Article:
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Biden hasn't received a State of the Union polling bump: From the Politics Desk

Plus, the House primaries to watch Tuesday with big-picture implications.
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Welcome to the online version of From the Politics Desk, an evening newsletter that brings you the NBC News Politics team’s latest reporting and analysis from the campaign trail, the White House and Capitol Hill.

In today’s edition, national political reporters Bridget Bowman and Ben Kamisar break down the key House primaries to watch on Tuesday. Plus, senior politics editor Mark Murray has a data dive on Joe Biden's poll numbers after the State of the Union.

The House primaries that could have major national implications on Tuesday

By Bridget Bowman and Ben Kamisar

Joe Biden and Donald Trump may have secured their parties’ presidential nominations, but there is still plenty of intrigue further down the ballot heading into the next primary day on Tuesday.

The outcome of congressional primaries in California, Illinois and Ohio will have major implications for control of the House — where Republicans are currently holding on by a thread — and for the future of both parties.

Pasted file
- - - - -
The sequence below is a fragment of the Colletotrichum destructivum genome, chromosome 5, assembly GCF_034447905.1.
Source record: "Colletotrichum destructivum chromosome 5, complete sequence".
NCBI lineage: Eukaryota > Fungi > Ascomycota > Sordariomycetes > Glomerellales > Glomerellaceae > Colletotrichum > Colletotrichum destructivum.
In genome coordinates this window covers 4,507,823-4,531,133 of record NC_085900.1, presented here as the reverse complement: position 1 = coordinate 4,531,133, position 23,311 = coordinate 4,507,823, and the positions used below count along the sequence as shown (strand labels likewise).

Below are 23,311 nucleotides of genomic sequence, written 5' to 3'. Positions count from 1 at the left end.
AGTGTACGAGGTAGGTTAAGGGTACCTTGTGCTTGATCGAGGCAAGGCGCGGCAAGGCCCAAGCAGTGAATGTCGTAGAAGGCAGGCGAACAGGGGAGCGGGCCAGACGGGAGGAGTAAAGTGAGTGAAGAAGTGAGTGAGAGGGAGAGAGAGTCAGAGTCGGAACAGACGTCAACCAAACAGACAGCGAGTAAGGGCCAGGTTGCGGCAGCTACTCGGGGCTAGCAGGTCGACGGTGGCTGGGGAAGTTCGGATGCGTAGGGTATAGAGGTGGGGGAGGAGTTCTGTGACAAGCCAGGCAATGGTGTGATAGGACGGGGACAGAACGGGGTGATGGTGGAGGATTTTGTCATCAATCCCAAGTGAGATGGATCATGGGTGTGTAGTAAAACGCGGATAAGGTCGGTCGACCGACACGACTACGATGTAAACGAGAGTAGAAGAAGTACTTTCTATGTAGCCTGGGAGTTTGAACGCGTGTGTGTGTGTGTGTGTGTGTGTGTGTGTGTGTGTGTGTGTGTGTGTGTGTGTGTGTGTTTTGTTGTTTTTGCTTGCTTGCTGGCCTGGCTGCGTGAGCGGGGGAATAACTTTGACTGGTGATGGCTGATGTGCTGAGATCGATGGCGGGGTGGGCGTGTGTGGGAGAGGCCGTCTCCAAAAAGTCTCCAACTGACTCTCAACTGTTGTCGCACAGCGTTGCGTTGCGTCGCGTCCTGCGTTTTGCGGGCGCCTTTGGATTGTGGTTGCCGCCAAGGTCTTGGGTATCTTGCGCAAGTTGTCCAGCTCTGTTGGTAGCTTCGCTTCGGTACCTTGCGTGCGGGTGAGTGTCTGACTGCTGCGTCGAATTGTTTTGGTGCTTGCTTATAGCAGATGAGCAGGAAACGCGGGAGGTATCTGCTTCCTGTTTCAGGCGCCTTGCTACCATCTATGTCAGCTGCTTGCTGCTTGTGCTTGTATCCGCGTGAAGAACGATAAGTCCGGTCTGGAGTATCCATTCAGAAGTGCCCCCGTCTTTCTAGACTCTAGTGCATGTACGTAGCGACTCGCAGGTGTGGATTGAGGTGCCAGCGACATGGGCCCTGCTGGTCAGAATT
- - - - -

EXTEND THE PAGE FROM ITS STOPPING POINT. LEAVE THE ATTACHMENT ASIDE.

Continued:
Donald Trump and Rep. Mike Bost
Then-President Donald Trump and Rep. Mike Bost, R-Ill., during a rally at Southern Illinois Airport in Murphysboro, Ill., in 2018.Jeff Roberson / AP file

Trump’s endorsement power: The presumptive Republican presidential nominee’s endorsement will not only be put to the test in Ohio’s Senate race, but in two notable House contests.

Trump threw his support last month behind Rep. Mike Bost, who is facing a primary challenge from former state Sen. Darren Bailey in Illinois’ 12th District. Bailey, who had Trump’s endorsement during his unsuccessful run for governor in 2022, is trying to claim the conservative lane in the primary and has rallied with Florida Rep. Matt Gaetz. But Bost is outspending Bailey on the airwaves, where he’s touting the former president’s support. The seat is expected to remain in GOP hands regardless of who wins the primary.